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ANTHONY and JOE RUSSO (Directors) were born a year apart in Cleveland, Ohio, where they grew up on the east side, and graduated from Benedictine High School before embarking on their film careers (Anthony in '88 and Joe in '89). In 1994, they used credit cards and student loans to finance "Pieces," an experimental comedy about a criminally inclined trio of brothers. They shot the film in and around Cleveland with the help of numerous friends and family. Their gamble paid off when the film screened at both the Slamdance and American Film Institute festivals in 1997, earning Joe Russo a Best Actor award for the latter.

The Slamdance screening caught the attention of filmmaker Steven Soderbergh, who along with his producing partner George Clooney, asked to produce the brothers' second film, the crime comedy "Welcome to Collinwood."

Kevin Reilly was rebuilding the FX network when he first saw "Welcome to Collinwood," and he asked the pair to direct the pilot for his new flagship comedy, "Lucky." Set in downtown Las Vegas, the Russos used handheld camera work and a guerilla shooting style to capture the edgy, absurdist tone of the show, producing a pilot that became an industry favorite.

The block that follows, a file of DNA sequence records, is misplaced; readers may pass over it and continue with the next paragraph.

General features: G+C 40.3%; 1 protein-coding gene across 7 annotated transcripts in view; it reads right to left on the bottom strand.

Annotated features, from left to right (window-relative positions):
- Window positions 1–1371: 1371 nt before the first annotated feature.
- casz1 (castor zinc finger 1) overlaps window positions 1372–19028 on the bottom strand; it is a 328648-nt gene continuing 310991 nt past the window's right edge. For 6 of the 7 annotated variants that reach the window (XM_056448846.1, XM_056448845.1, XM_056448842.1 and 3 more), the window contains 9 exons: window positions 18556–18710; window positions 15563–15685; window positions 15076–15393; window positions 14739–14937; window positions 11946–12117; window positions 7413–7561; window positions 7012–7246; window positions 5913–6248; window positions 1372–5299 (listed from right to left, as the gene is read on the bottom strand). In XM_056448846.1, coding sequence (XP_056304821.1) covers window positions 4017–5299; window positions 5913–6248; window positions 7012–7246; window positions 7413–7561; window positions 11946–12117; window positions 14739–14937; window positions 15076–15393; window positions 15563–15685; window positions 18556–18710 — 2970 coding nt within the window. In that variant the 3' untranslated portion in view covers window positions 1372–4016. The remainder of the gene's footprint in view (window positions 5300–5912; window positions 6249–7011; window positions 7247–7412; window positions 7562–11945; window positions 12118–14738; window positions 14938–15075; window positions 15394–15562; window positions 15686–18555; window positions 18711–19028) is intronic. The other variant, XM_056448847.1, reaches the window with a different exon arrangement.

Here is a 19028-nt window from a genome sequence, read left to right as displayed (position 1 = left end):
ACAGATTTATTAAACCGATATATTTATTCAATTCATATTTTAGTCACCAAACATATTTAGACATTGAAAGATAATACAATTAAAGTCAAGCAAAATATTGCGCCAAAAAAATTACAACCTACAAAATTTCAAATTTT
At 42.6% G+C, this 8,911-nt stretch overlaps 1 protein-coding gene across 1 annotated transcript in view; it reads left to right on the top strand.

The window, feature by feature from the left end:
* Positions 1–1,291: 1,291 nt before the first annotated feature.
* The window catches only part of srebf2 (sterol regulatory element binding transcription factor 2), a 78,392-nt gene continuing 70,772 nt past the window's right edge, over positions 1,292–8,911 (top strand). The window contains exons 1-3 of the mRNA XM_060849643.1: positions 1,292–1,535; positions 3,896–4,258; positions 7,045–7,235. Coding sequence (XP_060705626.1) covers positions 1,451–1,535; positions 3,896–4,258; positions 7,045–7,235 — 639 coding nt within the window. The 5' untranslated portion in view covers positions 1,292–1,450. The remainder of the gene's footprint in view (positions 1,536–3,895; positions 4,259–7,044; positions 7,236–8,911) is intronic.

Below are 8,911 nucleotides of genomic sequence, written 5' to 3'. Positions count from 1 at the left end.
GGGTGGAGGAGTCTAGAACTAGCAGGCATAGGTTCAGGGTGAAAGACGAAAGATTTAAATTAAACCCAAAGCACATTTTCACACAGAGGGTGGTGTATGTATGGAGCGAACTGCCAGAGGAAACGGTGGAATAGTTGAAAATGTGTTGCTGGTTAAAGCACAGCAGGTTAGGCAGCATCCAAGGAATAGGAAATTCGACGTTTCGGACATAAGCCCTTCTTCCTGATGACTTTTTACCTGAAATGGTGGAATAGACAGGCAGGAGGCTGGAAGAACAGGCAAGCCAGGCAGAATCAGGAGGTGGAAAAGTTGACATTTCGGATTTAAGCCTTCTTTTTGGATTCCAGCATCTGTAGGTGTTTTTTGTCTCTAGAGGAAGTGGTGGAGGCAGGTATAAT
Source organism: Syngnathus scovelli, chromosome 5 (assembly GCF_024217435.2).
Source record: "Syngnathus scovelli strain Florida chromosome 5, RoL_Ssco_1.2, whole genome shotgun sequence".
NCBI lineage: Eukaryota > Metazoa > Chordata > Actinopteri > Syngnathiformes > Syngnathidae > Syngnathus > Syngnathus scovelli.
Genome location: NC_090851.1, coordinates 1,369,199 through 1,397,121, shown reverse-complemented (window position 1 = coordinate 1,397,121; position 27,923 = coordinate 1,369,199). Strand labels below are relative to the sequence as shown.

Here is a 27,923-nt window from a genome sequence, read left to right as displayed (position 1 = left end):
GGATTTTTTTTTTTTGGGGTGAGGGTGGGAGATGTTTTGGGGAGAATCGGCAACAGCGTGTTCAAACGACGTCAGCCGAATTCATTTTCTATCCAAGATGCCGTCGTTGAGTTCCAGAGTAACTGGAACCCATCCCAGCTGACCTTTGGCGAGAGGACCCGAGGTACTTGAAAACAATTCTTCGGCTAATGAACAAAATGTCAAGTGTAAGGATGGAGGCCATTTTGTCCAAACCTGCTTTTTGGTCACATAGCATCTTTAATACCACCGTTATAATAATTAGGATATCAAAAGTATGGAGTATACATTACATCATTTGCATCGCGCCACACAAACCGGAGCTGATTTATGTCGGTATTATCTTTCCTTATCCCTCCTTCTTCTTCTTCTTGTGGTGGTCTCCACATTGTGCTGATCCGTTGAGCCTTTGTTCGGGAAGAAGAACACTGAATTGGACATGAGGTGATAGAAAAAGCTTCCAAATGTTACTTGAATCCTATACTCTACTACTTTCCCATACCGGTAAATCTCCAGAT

Among the pilot's fans was Imagine Entertainment co-founder Ron Howard, who, along with writer Mitch Hurwitz, were both looking to take the well-worn situation comedy in a new direction. The Russo brothers' penchant for experimentation seemed the perfect fit for Howard's desire to get the sitcom out of the soundstage and into the streets.

By shooting "Arrested Development" on advanced HD cameras and minimizing the need for complex lighting and crews, the Russo brothers not only opened up a whole new world of creative possibilities, but provided the style for Hurwitz's self-conscious, rapid-fire writing. A significant gamble for all involved, it paid off at that year's Emmy awards where Hurwitz won Best Writing, the Russo brothers won Best Directing, and "Arrested Development" won for Best Comedy Series. Though "Arrested Development" would ultimately be canceled after just three seasons, few could deny the impact or innovation that earned the series a dedicated critical and cult following.

The Russo brothers have also directed numerous pilot episodes across a variety of networks including "LAX," "What About Brian," "Carpoolers" and "Running Wilde."

Anthony and Joe Russo most recently served as executive producers on NBC's "Community" and ABC's "Happy Endings."

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